Retroviruses have come to serve as important model systems for regulation of genes at the post-transcriptional level. Complex retroviruses utilize trans acting viral proteins which act on specific cis-acting elements in the viral genome to achieve expression of intron-containing RNAs. In contrast, simpler retroviruses such as Mason-Pfizer Monkey Virus (MPMV) utilize cis-acting elements (CTEs) that interact directly with cellular proteins. Recent experiments in our laboratory indicate that the cellular protein Sam68 has the capacity to dramatically enhance the function of the MPMV CTE. Sam68 is an RNA-binding protein that is a major target for tyrosine phosphorylation by Src and other kinases in mitosis. Sam68 is also a substrate for Sik/Brk, a non-myristoylated member of the Src family that shows a mainly nuclear localization. Our experiments have shown that expression of constitutively active Sik/Brk inhibits SAM68 enhancement of CTE function in a dose dependent manner. We have also demonstrated that a Sam68-related protein (SLM-2/T-STAR) is able to enhance CTE function. Although the exact functions of Sam68 remain unknown, this protein appears to provide an important link between signal transduction and post-transcriptional gene regulation in mammalian cells. The fact that Sam68 regulates CTE function and viral gene expression provides us with a functional assay system through which this important link can be further analyzed. The major goals of this proposal are to further analyze the mechanism by which Sam68 promotes CTE function and to utilize this system to gain further insight into the role that Sam68 plays in cellular metabolism, The specific aims are:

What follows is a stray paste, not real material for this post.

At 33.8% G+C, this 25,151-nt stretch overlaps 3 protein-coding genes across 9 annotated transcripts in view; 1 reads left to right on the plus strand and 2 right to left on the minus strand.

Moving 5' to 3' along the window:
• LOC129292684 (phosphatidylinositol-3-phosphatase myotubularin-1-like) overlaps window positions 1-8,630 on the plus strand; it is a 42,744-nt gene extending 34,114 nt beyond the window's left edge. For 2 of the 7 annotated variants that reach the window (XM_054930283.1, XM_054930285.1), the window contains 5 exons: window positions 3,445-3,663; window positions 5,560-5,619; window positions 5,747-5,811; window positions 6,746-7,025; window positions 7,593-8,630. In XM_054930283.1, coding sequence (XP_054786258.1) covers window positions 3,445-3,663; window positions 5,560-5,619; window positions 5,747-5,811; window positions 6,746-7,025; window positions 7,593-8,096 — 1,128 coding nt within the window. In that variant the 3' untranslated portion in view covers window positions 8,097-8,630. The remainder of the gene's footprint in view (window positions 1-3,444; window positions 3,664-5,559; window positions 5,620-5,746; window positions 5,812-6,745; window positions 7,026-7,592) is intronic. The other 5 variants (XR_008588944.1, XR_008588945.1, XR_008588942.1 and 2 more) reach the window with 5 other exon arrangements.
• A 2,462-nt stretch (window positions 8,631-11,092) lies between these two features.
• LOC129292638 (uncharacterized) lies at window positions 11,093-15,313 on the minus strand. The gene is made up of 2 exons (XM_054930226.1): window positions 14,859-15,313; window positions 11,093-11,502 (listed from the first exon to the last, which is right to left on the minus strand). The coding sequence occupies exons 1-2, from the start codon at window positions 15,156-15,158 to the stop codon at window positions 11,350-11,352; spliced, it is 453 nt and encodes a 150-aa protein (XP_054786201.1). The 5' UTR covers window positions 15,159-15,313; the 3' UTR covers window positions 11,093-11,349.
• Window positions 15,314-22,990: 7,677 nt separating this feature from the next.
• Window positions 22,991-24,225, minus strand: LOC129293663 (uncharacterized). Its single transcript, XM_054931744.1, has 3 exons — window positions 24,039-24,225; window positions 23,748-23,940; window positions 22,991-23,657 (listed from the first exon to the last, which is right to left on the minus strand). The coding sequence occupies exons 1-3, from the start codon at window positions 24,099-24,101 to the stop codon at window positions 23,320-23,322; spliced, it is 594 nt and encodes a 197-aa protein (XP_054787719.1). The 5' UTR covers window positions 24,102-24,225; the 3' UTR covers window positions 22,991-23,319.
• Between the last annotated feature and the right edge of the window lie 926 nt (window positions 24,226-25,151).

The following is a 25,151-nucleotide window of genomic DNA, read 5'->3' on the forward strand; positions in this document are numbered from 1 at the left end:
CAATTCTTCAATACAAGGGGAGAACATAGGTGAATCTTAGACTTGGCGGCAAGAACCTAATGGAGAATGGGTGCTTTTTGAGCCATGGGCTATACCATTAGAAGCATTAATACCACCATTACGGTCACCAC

Aim1 : To determine the mechanism by which SAM68 functions to enhance cytoplasmic utilization of CTE containing RNA.
Aim 2 : To analyze how phosphorylation and selected mutations affect the ability of Sam68 and SLM-2/T-STAR to enhance CTE function and to map specific phosphorylation sites in Sam68.
Aim 3 : To analyze whether Sam68 works directly by binding to CTE containing RNA or indirectly through interactions with other host-cells proteins.
Aim 4 : To identify and characterize in vivo cellular mRNA targets of Sam68.

National Institute of Health (NIH)
National Cancer Institute (NCI)
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Experimental Virology Study Section (EVR)
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Read-Connole, Elizabeth Lee
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University of Virginia
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